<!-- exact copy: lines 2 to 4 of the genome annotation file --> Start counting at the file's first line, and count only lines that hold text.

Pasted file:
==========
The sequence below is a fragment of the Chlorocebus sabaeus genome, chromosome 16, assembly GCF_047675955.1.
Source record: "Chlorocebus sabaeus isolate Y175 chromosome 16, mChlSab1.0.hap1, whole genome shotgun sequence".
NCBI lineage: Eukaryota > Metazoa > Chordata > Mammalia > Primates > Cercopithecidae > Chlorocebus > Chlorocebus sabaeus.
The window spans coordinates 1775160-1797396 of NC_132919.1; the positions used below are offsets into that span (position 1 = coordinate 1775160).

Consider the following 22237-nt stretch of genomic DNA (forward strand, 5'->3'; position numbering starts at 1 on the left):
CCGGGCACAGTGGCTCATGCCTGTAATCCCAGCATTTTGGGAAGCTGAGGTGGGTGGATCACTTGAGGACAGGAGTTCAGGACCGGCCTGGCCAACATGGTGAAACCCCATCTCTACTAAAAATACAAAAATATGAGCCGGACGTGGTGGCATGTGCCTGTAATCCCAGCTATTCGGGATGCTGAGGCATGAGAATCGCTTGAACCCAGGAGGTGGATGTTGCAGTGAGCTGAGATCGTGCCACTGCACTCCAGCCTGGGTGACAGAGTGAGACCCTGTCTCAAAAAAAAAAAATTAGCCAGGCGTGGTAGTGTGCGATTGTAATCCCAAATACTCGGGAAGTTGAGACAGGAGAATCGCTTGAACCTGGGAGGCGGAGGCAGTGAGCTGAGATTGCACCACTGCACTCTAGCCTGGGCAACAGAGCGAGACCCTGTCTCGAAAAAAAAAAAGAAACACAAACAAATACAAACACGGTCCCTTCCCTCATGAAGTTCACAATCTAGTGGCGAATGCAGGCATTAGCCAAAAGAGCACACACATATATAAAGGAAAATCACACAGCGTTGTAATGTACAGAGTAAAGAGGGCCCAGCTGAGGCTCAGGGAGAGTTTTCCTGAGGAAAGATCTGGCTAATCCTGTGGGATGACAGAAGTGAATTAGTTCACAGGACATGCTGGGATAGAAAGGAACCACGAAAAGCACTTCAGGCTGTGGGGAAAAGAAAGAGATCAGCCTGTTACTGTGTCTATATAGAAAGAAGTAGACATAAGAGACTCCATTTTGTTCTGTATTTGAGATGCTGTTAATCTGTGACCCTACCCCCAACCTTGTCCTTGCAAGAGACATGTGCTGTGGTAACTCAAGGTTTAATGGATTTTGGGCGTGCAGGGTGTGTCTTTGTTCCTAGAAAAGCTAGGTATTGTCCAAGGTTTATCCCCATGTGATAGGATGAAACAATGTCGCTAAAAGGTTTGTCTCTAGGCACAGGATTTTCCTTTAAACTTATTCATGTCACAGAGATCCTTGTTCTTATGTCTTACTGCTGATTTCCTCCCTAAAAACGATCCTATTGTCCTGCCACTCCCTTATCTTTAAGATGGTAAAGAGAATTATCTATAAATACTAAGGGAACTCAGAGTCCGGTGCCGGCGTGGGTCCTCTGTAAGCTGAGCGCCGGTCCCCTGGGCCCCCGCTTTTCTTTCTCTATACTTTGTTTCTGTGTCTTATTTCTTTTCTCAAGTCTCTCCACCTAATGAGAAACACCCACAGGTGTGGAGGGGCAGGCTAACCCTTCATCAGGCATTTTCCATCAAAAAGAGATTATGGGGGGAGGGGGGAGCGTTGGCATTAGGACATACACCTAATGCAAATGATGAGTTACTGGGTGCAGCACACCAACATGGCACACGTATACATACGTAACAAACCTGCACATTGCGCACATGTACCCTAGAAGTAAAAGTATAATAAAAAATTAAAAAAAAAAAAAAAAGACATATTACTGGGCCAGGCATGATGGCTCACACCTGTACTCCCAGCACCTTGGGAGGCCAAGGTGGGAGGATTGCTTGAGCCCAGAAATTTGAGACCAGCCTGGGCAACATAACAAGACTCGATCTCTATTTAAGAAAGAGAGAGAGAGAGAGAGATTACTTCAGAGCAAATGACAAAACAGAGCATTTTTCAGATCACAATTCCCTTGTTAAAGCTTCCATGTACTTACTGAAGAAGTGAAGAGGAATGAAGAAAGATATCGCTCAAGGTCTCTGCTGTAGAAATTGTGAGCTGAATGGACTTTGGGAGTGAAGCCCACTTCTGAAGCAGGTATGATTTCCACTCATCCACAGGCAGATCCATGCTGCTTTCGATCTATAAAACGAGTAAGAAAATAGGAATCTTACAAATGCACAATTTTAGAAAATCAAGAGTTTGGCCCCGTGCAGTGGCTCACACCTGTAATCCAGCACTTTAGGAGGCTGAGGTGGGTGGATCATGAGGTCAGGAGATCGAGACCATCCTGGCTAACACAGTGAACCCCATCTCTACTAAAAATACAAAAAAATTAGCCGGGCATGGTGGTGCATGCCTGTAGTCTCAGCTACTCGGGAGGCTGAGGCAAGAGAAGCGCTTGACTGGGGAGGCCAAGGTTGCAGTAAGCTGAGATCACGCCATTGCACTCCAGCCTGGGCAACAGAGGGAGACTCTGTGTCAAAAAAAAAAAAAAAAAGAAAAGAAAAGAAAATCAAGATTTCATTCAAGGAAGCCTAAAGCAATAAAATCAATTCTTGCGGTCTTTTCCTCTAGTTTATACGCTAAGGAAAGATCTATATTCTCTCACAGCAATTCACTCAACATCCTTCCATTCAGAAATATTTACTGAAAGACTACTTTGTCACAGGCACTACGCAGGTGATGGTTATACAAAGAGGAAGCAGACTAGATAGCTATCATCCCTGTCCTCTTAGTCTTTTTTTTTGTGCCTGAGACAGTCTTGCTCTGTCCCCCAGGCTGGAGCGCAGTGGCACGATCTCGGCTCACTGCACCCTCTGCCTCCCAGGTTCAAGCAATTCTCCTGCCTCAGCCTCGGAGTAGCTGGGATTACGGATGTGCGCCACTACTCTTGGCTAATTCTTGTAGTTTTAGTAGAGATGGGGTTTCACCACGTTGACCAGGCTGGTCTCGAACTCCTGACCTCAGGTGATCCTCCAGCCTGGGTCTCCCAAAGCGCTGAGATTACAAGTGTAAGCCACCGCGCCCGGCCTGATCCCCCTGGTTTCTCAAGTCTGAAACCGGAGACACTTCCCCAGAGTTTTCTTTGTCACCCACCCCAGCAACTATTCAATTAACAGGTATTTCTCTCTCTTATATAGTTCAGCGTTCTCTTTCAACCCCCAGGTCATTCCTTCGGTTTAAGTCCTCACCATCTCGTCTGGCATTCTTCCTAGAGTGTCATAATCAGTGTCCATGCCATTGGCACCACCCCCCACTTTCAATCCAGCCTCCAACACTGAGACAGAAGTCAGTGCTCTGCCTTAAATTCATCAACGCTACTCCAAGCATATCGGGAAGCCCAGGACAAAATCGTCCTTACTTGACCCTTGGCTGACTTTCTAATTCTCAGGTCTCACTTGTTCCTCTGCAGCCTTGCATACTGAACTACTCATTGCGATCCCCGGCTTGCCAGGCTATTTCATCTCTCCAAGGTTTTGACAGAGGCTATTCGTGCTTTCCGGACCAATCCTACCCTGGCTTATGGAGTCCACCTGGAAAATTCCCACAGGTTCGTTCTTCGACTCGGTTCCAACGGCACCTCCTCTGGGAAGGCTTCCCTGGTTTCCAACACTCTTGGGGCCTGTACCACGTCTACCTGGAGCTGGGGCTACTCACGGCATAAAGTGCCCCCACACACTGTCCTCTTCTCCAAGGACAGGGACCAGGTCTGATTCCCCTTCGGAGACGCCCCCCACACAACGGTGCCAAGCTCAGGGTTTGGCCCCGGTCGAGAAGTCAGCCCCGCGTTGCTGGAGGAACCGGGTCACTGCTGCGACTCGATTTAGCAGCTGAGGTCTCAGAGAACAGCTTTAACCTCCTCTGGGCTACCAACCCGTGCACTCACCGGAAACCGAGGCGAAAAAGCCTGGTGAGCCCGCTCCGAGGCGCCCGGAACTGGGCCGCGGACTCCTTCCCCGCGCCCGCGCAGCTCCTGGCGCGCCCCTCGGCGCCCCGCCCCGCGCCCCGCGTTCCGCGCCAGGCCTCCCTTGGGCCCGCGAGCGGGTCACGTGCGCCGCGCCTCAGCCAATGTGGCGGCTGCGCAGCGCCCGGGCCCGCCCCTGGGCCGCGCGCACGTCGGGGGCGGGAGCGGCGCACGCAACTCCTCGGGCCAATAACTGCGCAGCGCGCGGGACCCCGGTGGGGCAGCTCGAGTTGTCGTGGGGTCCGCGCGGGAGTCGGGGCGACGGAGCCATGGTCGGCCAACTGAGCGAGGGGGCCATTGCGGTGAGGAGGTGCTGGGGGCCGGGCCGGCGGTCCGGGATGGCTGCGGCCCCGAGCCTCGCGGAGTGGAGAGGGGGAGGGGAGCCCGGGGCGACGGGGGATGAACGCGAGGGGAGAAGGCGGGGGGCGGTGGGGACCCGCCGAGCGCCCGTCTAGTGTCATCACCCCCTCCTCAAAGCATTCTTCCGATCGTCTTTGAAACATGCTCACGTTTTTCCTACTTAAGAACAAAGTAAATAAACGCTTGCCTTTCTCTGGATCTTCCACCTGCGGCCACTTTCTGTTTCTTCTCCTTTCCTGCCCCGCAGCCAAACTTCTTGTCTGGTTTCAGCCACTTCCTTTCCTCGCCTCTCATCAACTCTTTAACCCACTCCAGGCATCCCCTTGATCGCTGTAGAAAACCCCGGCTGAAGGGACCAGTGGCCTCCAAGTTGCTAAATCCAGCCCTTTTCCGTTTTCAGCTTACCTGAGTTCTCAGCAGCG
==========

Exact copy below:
Source record: "Chlorocebus sabaeus isolate Y175 chromosome 16, mChlSab1.0.hap1, whole genome shotgun sequence".
NCBI lineage: Eukaryota > Metazoa > Chordata > Mammalia > Primates > Cercopithecidae > Chlorocebus > Chlorocebus sabaeus.
The window spans coordinates 1775160-1797396 of NC_132919.1; the positions used below are offsets into that span (position 1 = coordinate 1775160).